High debt levels have raised the chances of a global recession in the next three to five years to more than 60 percent, said Pimco, which manages the world's largest bond fund.
The world economy goes through a recession about every six years and the frequency of global recessions tends to rise when global indebtedness is high and falling compared with when indebtedness is low and rising, Pacific Investment Management Co (Pimco) said in a note published on its website late Tuesday.
"Given that the last global recession was four years ago, and also given that the global economy is significantly more indebted today than it was four years ago, we believe there is now a greater than 60 percent probability that we will experience another global recession in the next three to five years," Saumil H. Parikh, a managing director and generalist portfolio manager at Pimco said in the note.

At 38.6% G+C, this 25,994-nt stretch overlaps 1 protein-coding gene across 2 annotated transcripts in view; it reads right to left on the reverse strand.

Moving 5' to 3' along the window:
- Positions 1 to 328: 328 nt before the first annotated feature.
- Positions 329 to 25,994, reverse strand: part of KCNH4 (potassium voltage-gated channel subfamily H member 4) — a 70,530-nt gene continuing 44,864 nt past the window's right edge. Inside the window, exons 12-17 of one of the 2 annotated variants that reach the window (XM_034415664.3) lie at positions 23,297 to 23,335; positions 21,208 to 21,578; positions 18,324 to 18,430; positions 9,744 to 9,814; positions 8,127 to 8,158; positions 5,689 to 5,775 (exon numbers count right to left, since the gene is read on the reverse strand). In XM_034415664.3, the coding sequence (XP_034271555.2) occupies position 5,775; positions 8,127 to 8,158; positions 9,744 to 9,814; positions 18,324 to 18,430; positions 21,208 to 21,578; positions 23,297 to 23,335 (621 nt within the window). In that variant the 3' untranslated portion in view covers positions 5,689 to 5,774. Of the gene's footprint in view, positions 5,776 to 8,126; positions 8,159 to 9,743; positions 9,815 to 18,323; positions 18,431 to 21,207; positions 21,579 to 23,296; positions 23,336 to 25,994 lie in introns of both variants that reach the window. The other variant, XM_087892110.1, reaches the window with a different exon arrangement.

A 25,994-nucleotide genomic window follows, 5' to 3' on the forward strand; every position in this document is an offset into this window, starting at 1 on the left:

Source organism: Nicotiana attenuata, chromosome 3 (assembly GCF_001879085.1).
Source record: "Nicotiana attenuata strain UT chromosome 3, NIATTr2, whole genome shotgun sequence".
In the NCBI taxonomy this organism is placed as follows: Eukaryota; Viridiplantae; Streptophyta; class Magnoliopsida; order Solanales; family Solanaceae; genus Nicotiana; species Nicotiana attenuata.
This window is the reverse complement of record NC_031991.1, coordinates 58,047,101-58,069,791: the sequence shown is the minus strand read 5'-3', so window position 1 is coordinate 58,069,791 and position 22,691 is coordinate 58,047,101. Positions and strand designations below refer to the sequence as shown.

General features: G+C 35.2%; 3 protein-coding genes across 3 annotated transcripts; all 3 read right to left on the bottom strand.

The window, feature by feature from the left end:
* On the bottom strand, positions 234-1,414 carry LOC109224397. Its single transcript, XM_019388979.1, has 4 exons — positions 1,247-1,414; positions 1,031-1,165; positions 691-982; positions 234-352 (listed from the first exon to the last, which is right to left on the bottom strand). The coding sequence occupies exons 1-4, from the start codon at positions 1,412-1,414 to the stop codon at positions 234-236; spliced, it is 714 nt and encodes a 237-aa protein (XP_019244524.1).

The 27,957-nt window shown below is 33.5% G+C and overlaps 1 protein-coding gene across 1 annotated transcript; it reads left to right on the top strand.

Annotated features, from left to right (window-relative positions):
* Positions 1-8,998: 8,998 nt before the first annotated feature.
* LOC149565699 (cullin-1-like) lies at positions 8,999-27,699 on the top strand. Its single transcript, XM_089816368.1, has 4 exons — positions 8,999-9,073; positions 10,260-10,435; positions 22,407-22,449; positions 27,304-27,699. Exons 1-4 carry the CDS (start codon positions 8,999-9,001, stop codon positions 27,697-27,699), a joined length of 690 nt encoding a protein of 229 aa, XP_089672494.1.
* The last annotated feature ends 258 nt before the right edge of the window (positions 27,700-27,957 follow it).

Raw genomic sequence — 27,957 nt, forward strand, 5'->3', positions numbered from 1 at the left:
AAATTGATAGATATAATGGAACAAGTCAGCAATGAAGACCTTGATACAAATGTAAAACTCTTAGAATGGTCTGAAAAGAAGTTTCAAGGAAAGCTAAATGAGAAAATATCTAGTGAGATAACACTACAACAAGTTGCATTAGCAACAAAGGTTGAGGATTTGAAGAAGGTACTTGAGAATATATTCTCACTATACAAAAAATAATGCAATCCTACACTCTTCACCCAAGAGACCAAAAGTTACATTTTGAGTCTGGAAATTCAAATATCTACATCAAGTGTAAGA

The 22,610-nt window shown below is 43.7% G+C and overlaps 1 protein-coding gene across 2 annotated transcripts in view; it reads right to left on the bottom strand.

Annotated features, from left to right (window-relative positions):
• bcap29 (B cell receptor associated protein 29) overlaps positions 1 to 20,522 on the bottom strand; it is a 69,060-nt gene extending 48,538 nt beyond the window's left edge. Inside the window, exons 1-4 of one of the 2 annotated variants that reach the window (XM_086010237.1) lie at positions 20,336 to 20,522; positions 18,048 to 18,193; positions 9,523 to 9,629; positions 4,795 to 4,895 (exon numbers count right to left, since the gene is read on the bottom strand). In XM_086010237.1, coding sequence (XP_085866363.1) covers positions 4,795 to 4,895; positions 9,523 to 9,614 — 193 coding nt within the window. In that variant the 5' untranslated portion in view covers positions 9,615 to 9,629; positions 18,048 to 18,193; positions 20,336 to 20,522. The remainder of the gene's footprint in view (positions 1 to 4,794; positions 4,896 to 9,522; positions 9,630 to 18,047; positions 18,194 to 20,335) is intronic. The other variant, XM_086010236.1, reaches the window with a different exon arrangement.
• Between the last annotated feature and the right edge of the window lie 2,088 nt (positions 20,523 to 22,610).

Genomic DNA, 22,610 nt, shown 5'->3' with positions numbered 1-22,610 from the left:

The U.S. had a debt to GDP ratio of about 101.6 in 2012, up from 99.4 in 2011. Japan, the world's third largest economy after China and the U.S., has a debt to GDP ratio of more than 200 percent.